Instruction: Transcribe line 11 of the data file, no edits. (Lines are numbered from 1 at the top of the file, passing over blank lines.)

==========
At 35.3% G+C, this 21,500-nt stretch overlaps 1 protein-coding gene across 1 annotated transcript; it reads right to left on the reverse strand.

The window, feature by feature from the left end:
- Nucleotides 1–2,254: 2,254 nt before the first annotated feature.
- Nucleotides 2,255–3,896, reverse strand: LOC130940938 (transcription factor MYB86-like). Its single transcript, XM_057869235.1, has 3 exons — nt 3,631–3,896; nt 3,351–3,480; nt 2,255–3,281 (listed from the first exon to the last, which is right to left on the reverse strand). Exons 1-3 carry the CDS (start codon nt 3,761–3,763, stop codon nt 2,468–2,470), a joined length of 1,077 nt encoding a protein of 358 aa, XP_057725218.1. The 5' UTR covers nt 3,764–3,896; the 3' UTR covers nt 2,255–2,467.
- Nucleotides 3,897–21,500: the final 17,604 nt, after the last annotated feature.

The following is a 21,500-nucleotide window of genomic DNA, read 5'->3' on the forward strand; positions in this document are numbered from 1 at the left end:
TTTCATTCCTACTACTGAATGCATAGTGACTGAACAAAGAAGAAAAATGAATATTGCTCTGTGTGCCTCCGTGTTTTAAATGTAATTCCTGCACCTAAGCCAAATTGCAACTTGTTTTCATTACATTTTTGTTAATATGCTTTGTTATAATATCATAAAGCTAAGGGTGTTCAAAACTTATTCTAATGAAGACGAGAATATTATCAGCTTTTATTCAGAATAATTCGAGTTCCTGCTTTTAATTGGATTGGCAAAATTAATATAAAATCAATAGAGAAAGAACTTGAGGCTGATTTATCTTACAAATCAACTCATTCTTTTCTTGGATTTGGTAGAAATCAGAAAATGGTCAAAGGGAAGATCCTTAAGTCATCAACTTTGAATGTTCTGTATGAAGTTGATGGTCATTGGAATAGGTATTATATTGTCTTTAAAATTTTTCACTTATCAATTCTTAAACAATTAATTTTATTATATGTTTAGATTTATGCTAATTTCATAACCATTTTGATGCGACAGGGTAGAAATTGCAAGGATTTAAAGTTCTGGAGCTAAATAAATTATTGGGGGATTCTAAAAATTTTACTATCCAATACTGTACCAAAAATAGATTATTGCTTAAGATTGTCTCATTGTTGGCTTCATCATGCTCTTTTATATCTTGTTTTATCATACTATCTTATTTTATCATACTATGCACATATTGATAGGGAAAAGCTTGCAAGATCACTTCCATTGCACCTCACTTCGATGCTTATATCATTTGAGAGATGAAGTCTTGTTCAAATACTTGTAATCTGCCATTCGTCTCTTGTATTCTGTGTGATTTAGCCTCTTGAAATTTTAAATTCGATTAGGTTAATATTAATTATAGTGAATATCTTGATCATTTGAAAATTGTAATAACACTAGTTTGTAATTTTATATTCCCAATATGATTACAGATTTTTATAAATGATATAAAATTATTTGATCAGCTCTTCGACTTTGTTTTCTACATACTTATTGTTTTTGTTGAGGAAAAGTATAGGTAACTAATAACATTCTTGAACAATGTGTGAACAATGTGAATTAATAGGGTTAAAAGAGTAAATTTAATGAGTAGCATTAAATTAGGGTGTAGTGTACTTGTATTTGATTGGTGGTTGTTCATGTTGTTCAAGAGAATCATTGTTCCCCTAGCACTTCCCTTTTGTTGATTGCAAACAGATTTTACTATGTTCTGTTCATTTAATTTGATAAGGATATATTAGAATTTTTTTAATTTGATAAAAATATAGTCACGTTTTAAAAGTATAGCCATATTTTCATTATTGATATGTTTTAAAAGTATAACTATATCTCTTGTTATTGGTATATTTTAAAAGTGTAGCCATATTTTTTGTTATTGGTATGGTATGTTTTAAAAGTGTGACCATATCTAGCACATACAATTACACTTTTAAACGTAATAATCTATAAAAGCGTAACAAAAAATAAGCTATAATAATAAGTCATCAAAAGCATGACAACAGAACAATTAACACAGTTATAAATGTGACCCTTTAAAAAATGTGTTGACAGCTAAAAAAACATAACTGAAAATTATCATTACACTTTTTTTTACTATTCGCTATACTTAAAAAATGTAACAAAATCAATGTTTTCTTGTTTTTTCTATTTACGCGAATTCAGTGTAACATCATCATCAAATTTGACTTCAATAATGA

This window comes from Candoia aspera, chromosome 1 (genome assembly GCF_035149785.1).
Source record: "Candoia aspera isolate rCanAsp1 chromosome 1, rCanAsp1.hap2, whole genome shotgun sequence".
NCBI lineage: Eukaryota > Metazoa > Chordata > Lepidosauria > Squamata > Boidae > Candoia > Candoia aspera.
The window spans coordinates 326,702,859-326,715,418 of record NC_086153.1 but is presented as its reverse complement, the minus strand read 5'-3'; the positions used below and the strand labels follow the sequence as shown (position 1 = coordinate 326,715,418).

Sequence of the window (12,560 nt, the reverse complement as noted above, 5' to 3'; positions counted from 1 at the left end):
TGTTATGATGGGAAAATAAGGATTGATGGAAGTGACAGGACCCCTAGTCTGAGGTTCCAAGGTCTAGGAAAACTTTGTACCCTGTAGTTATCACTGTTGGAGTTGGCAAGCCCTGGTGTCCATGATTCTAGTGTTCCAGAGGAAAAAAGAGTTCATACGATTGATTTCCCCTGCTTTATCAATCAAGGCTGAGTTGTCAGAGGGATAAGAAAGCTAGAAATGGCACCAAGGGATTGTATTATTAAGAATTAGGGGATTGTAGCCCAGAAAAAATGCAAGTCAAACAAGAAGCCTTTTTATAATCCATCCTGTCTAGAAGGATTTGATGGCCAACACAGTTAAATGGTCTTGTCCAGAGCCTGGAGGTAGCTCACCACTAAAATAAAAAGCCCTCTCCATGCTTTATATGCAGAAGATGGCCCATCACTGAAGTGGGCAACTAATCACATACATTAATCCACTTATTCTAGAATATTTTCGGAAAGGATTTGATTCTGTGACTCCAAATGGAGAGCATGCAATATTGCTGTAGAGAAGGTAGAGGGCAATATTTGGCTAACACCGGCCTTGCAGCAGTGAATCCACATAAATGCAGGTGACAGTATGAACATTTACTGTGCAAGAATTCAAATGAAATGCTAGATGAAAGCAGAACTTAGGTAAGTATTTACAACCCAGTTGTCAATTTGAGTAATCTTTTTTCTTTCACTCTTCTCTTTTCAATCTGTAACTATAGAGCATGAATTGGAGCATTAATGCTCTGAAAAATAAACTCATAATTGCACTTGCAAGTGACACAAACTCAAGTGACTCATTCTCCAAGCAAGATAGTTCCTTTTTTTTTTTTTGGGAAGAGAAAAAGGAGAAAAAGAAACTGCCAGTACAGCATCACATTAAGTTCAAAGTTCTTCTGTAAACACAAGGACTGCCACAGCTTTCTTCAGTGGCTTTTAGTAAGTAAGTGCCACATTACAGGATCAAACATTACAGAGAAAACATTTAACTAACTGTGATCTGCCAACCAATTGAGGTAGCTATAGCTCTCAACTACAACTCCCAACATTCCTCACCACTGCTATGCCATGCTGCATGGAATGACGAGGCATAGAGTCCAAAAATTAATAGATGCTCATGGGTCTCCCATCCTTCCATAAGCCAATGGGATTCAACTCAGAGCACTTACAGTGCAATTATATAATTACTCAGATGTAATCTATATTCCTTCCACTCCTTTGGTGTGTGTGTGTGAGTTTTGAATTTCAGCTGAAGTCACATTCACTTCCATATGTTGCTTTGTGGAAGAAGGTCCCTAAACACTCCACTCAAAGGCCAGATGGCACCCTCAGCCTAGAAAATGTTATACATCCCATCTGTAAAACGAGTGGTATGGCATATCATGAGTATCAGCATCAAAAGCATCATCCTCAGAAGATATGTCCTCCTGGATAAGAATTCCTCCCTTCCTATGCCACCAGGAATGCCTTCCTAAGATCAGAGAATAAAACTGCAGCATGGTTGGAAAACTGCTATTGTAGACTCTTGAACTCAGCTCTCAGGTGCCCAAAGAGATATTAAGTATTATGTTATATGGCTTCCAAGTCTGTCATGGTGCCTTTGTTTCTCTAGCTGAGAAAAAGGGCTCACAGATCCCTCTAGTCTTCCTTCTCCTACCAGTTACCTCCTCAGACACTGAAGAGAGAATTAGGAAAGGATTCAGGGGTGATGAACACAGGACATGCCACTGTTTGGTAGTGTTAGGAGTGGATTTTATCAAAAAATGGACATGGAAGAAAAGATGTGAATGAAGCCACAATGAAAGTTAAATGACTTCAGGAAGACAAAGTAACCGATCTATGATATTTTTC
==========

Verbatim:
The window spans coordinates 326,702,859-326,715,418 of record NC_086153.1 but is presented as its reverse complement, the minus strand read 5'-3'; the positions used below and the strand labels follow the sequence as shown (position 1 = coordinate 326,715,418).